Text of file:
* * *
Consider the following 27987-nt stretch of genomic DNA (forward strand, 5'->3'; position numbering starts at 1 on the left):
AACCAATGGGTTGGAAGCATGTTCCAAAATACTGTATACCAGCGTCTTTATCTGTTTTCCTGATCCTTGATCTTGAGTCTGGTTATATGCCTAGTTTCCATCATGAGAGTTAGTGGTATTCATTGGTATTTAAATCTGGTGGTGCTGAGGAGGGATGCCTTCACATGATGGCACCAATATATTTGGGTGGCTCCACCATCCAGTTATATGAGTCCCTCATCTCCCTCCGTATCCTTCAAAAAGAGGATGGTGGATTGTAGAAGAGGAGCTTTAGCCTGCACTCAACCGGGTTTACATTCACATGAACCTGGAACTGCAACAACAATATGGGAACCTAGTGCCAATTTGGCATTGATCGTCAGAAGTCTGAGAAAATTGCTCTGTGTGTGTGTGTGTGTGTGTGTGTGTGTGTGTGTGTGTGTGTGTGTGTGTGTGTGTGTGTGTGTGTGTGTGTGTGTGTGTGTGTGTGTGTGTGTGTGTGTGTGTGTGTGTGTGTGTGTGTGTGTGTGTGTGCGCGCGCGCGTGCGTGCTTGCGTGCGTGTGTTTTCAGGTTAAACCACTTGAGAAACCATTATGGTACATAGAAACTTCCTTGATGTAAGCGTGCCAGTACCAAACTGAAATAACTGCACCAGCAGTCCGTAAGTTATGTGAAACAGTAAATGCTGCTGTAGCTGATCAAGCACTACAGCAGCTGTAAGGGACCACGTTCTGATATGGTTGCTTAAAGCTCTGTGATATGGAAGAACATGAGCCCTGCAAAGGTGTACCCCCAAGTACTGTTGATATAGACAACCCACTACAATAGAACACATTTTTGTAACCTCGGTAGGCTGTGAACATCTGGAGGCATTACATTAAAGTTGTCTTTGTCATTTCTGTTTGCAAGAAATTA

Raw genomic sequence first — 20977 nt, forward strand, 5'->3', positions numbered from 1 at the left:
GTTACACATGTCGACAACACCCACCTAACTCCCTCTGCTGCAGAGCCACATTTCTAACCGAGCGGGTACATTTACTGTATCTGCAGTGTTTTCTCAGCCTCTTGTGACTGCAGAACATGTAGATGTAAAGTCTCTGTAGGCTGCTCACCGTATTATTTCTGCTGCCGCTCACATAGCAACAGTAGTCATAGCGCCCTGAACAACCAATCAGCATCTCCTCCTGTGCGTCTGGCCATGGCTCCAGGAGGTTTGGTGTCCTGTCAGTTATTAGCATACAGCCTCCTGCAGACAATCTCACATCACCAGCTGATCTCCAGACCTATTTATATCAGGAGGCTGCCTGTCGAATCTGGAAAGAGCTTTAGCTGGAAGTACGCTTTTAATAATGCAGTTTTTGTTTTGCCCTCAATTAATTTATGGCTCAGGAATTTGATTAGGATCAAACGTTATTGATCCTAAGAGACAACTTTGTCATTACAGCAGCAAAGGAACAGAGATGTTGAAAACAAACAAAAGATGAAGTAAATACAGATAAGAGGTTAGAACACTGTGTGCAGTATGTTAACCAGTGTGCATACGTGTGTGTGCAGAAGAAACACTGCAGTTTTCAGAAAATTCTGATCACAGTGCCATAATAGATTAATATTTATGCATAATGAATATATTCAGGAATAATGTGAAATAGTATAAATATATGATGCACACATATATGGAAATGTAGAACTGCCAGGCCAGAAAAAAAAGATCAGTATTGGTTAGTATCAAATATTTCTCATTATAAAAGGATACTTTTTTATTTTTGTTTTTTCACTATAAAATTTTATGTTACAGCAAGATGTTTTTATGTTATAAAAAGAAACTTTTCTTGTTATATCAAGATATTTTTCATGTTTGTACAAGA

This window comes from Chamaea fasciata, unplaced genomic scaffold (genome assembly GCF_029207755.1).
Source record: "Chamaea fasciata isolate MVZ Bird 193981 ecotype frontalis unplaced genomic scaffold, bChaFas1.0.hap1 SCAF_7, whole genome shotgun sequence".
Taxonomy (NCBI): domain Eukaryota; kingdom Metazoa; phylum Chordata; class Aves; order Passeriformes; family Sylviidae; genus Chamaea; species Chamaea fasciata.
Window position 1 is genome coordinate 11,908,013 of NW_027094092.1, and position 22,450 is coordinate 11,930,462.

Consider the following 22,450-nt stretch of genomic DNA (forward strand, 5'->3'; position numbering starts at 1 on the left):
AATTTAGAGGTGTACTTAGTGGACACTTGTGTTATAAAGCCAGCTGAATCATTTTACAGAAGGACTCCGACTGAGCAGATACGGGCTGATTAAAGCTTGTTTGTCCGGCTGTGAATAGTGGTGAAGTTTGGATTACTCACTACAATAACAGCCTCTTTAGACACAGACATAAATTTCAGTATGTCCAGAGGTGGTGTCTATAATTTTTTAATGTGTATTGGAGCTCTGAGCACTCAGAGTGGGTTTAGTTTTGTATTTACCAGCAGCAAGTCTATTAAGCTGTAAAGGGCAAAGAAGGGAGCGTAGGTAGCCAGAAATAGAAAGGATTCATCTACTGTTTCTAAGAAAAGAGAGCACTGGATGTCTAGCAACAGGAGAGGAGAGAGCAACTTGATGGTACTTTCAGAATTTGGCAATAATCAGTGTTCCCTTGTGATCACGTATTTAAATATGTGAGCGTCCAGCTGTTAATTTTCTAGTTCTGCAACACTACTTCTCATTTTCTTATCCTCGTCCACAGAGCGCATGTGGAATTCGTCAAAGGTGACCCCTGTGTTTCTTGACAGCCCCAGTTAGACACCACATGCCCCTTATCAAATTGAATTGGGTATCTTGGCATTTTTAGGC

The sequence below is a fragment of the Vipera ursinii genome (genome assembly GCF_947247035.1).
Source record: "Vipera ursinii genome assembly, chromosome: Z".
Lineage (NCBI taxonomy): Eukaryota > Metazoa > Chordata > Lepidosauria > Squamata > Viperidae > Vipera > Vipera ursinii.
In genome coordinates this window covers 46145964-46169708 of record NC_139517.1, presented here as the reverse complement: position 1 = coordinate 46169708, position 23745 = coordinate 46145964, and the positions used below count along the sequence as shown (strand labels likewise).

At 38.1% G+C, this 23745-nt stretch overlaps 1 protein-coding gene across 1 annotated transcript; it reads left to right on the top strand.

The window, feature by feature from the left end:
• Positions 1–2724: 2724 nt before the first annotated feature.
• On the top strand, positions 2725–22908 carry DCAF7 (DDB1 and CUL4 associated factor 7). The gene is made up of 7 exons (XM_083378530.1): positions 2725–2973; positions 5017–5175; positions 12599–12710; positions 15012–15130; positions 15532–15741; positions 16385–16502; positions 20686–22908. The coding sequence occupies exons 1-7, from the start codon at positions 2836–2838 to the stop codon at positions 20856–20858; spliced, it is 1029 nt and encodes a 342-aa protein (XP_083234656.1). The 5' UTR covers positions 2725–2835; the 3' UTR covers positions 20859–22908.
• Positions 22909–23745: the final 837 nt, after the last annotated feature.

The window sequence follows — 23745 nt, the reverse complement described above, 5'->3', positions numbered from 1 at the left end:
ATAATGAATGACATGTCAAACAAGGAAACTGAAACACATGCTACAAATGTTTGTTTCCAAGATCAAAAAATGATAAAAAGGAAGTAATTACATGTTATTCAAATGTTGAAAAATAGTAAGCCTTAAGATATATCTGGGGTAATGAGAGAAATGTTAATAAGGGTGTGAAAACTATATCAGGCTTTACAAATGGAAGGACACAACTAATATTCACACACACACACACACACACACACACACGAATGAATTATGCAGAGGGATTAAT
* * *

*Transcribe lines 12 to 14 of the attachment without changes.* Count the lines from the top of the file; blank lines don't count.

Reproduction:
Source record: "Vipera ursinii genome assembly, chromosome: Z".
Lineage (NCBI taxonomy): Eukaryota > Metazoa > Chordata > Lepidosauria > Squamata > Viperidae > Vipera > Vipera ursinii.
In genome coordinates this window covers 46145964-46169708 of record NC_139517.1, presented here as the reverse complement: position 1 = coordinate 46169708, position 23745 = coordinate 46145964, and the positions used below count along the sequence as shown (strand labels likewise).